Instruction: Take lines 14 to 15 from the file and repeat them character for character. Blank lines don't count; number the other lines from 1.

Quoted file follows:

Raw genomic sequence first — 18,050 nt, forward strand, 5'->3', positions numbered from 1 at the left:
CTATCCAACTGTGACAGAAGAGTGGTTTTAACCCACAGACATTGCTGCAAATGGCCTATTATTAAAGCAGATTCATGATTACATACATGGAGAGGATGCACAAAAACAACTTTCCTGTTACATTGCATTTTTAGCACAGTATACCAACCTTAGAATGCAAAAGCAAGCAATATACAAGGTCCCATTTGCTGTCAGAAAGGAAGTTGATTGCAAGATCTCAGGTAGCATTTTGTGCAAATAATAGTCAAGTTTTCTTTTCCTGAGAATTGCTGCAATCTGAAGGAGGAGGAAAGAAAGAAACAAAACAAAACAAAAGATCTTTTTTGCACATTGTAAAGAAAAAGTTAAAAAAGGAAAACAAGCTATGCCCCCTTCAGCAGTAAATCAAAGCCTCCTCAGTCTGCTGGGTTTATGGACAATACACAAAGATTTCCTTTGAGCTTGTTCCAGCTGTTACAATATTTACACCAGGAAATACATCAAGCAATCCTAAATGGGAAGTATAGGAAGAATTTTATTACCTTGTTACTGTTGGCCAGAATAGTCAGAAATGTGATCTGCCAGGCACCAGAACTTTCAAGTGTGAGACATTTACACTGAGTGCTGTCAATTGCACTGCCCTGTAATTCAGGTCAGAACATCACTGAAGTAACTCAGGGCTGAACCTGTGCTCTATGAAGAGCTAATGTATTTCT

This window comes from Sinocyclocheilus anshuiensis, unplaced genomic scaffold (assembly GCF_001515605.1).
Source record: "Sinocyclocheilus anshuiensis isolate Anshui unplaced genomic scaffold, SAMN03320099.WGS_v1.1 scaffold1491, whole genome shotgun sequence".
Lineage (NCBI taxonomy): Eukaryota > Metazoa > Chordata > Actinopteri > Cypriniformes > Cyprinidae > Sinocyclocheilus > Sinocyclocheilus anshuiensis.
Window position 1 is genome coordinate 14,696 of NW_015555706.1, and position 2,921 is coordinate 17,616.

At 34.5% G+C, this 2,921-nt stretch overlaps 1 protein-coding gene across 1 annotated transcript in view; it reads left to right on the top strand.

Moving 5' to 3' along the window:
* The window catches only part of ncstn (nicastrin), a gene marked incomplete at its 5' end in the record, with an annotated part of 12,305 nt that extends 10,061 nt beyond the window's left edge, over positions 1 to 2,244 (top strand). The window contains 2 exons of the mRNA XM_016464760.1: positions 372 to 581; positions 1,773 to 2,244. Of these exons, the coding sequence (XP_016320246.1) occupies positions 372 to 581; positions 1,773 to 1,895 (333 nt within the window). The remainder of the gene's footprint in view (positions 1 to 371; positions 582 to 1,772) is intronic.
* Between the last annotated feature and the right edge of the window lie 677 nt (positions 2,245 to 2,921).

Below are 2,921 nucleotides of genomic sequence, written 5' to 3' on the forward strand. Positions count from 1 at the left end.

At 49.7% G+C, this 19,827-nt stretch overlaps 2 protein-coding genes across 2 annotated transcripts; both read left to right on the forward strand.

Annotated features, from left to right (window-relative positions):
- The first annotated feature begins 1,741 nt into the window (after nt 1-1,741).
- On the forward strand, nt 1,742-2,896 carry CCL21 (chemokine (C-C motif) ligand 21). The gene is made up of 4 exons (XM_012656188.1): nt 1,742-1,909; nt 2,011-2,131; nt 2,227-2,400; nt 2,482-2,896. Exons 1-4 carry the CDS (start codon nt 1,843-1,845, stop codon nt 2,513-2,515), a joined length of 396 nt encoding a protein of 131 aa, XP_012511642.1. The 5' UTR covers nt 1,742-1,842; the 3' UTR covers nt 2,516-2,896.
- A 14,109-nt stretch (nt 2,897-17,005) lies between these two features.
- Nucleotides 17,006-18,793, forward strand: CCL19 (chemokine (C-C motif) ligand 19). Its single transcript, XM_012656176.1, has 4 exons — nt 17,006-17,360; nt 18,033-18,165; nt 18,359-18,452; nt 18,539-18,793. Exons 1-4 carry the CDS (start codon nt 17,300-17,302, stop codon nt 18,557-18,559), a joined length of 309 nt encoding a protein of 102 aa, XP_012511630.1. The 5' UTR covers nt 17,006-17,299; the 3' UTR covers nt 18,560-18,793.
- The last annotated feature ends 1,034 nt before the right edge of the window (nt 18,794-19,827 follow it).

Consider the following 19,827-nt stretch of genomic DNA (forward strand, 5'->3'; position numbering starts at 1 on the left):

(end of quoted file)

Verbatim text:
- The first annotated feature begins 1,741 nt into the window (after nt 1-1,741).
- On the forward strand, nt 1,742-2,896 carry CCL21 (chemokine (C-C motif) ligand 21). The gene is made up of 4 exons (XM_012656188.1): nt 1,742-1,909; nt 2,011-2,131; nt 2,227-2,400; nt 2,482-2,896. Exons 1-4 carry the CDS (start codon nt 1,843-1,845, stop codon nt 2,513-2,515), a joined length of 396 nt encoding a protein of 131 aa, XP_012511642.1. The 5' UTR covers nt 1,742-1,842; the 3' UTR covers nt 2,516-2,896.